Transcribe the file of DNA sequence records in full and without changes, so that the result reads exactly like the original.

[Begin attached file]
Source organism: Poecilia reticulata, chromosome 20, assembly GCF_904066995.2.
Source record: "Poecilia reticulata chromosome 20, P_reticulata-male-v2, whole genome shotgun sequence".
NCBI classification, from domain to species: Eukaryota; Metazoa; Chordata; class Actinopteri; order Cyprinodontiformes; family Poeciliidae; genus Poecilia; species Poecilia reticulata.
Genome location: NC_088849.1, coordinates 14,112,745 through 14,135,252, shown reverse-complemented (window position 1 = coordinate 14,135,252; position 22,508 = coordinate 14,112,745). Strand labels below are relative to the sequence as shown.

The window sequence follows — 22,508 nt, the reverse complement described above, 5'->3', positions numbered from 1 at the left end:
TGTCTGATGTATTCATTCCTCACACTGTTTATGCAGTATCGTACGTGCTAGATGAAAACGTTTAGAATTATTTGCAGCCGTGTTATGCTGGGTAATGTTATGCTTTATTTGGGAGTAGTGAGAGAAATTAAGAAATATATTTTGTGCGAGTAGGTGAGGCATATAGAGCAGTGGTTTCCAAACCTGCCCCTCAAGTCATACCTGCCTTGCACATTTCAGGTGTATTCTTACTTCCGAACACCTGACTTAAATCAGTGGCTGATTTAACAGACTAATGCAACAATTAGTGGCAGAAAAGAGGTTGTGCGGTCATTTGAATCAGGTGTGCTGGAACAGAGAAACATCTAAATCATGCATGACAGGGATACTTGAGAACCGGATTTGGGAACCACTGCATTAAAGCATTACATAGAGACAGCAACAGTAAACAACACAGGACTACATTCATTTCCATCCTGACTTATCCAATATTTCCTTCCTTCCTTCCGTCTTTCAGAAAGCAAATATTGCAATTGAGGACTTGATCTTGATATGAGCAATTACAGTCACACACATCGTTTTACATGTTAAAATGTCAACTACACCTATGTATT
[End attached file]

Source organism: Poecilia reticulata, chromosome 20, assembly GCF_904066995.2.
Source record: "Poecilia reticulata chromosome 20, P_reticulata-male-v2, whole genome shotgun sequence".
NCBI classification, from domain to species: Eukaryota; Metazoa; Chordata; class Actinopteri; order Cyprinodontiformes; family Poeciliidae; genus Poecilia; species Poecilia reticulata.
Genome location: NC_088849.1, coordinates 14,112,745 through 14,135,252, shown reverse-complemented (window position 1 = coordinate 14,135,252; position 22,508 = coordinate 14,112,745). Strand labels below are relative to the sequence as shown.

The window sequence follows — 22,508 nt, the reverse complement described above, 5'->3', positions numbered from 1 at the left end:
TGTCTGATGTATTCATTCCTCACACTGTTTATGCAGTATCGTACGTGCTAGATGAAAACGTTTAGAATTATTTGCAGCCGTGTTATGCTGGGTAATGTTATGCTTTATTTGGGAGTAGTGAGAGAAATTAAGAAATATATTTTGTGCGAGTAGGTGAGGCATATAGAGCAGTGGTTTCCAAACCTGCCCCTCAAGTCATACCTGCCTTGCACATTTCAGGTGTATTCTTACTTCCGAACACCTGACTTAAATCAGTGGCTGATTTAACAGACTAATGCAACAATTAGTGGCAGAAAAGAGGTTGTGCGGTCATTTGAATCAGGTGTGCTGGAACAGAGAAACATCTAAATCATGCATGACAGGGATACTTGAGAACCGGATTTGGGAACCACTGCATTAAAGCATTACATAGAGACAGCAACAGTAAACAACACAGGACTACATTCATTTCCATCCTGACTTATCCAATATTTCCTTCCTTCCTTCCGTCTTTCAGAAAGCAAATATTGCAATTGAGGACTTGATCTTGATATGAGCAATTACAGTCACACACATCGTTTTACATGTTAAAATGTCAACTACACCTATGTATT